I always enjoy watching your show but since the crisis in middle east started this man professor anjami is very very irritating the comments he makes about our elected president are uncalled for . The Obama administration is is being very careful trying to avoid revenge from the middle east thugs and not to interfere with other governmnent. afterall there was genocide in Rwanda and U.S did nothing much. Do not invite this man professor anjami in your show. If he want to be President of U.S he should run and maybe even his family will not vote for him. If he is so smart why did he not stay in the Arab world where ever he comes from and become President. He should stop the negative comments people will stop watching your show

    February 25, 2011 at 11:22 pm |
  2. Gina

    In spite of the fact that I feel very much the suffering of the Lybian People, I totally agree with the position of the White House in regards to the events in Lybia so far. The US should not have direct intervention in this matter. The moral obligation to intervene and lead, diplomatically and if needs come to be, militarilly (hopefully not) falls totally on the shoulders of the Europeans! Many of these countries: Italy, England, France, and Spain to name the ones with stronger ties to Khadaffi and his regime, supporters of this radical dictator and beneficiaries of many economic deals, besides the oil and gas of Lybia. I am a child of Spaniards, born in the U.S. I know first hand about the criticisism and irrational hatred of many Europeans towards the U.S. We all care about what is taking place in Lybia and other Arab nations, we hope and pray that the killing of this madmad and his sons will soon end. We are all on the side of the Lybian revolutionaries and we should support them until victory is achieved by them. What we shoulnd not do is to intervene militarilly. The US has done too much already, but we are not the Police Force of the World. Too many U.S families have lost their loved ones already! I am totally with the Lybian people, but if help is needed to go into the country to take care of Khadaffi, Europe is the one to take the initiative as they are the ones with the moral obligation!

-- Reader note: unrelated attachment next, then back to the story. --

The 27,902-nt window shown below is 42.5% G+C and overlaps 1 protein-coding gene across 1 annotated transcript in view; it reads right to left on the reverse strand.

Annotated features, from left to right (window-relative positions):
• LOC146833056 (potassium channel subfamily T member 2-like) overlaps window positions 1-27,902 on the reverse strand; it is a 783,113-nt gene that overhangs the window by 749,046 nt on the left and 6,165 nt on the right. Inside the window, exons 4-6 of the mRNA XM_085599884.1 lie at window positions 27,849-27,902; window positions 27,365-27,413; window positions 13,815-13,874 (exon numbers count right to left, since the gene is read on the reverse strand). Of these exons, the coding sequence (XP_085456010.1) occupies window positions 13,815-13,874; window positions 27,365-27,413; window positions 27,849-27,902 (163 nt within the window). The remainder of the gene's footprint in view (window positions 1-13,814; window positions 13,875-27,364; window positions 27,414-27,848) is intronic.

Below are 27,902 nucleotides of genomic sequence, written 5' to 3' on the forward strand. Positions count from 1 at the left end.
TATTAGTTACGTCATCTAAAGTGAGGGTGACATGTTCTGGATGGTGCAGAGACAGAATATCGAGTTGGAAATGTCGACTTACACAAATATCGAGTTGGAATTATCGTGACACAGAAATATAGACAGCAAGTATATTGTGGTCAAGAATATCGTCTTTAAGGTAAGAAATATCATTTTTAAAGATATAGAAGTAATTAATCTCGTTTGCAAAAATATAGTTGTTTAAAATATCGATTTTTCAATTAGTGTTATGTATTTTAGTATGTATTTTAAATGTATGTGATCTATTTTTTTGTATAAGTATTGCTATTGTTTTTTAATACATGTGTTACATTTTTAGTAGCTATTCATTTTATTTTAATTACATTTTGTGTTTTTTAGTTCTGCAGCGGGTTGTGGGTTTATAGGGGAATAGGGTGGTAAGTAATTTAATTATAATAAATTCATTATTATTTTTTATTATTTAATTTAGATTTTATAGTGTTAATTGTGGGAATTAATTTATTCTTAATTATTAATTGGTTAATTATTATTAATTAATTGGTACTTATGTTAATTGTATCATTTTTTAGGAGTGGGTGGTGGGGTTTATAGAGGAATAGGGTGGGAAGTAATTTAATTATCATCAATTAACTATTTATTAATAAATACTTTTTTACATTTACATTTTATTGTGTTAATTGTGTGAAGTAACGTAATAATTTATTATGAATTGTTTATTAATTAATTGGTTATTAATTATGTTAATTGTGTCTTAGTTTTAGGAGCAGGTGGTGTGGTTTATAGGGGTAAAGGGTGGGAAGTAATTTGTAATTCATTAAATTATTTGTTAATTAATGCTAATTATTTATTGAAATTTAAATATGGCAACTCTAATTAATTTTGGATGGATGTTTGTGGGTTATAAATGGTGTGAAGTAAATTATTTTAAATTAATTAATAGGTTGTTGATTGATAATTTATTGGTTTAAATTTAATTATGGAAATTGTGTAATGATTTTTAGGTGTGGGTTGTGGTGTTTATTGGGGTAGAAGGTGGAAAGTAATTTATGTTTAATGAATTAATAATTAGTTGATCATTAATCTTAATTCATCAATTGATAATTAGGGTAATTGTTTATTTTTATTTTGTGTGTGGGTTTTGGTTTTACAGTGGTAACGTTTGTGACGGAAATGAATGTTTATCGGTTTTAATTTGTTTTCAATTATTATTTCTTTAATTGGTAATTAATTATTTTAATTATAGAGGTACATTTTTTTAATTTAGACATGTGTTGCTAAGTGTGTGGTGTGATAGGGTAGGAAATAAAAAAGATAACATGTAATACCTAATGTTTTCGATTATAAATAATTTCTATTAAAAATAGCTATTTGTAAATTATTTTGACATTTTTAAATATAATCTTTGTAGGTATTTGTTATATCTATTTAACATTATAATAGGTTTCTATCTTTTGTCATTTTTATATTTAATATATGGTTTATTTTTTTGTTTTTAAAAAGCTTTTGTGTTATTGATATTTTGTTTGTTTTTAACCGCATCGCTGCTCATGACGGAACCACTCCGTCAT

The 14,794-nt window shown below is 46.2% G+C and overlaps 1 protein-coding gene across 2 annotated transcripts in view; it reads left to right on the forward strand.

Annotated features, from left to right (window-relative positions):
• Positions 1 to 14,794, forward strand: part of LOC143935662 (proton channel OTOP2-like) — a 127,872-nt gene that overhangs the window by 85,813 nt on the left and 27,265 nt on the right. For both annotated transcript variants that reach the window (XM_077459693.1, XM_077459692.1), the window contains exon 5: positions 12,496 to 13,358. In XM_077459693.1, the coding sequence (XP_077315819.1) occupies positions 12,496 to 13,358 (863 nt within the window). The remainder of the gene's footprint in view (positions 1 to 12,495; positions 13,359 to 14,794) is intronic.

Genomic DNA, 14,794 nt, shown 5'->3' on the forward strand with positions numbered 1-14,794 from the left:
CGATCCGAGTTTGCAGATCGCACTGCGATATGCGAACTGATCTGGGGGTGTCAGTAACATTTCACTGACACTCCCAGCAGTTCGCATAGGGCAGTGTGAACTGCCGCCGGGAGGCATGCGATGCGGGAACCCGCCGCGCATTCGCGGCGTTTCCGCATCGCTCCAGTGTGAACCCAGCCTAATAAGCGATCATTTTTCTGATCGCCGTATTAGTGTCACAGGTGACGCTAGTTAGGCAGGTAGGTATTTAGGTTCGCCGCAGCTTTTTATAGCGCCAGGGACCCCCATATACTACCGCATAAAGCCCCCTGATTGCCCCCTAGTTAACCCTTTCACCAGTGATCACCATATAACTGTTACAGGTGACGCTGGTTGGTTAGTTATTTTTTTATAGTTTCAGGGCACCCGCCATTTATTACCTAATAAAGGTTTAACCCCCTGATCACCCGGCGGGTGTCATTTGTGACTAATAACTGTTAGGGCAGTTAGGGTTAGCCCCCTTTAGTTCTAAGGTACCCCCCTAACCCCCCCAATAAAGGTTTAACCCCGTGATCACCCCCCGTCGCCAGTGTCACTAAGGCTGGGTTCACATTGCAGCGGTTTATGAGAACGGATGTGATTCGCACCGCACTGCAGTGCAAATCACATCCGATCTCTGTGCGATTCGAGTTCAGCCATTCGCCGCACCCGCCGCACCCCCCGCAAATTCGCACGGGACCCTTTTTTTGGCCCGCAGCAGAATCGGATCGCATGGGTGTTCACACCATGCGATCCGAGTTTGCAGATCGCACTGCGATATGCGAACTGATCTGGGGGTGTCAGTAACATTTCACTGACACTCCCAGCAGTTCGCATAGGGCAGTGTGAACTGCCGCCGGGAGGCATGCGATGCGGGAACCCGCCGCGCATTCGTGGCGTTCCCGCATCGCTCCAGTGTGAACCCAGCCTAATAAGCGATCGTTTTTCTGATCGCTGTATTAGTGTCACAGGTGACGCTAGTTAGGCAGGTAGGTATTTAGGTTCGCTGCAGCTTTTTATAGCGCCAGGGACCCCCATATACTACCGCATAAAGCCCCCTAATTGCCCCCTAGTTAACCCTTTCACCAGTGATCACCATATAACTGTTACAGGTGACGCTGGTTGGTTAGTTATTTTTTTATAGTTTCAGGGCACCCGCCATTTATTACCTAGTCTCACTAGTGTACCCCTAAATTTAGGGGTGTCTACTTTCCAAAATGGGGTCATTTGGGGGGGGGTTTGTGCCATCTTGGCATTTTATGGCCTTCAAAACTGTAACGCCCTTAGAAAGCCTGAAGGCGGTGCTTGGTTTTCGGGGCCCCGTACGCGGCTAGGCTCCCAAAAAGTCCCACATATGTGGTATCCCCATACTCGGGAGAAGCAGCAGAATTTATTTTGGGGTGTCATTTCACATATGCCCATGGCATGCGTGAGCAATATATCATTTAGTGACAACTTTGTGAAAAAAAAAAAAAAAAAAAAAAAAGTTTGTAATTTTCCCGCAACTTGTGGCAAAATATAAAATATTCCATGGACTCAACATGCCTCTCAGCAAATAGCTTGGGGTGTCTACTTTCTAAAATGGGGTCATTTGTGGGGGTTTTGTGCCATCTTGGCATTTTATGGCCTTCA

February 25, 2011 at 11:15 pm |
  3. Annie Kate

    If Gadhafi is ousted the situation may become even more volatile than it is now with many different people and/or groups trying to take control of the country. The US does not have a strong record of backing the right side so we should stay out of it and let the Libyans decide their own fate – then work with whatever group takes power. If that group turns out to be worse than Gadhafi perhaps we should just stay out of Libya for a while. In the middle East particularly the US needs to tread lightly if at all and not give Middle Eastern terrorist groups more evidence of the West trying to foist our ways onto their countries.

    February 25, 2011 at 9:45 pm |
  4. Khaled Mounir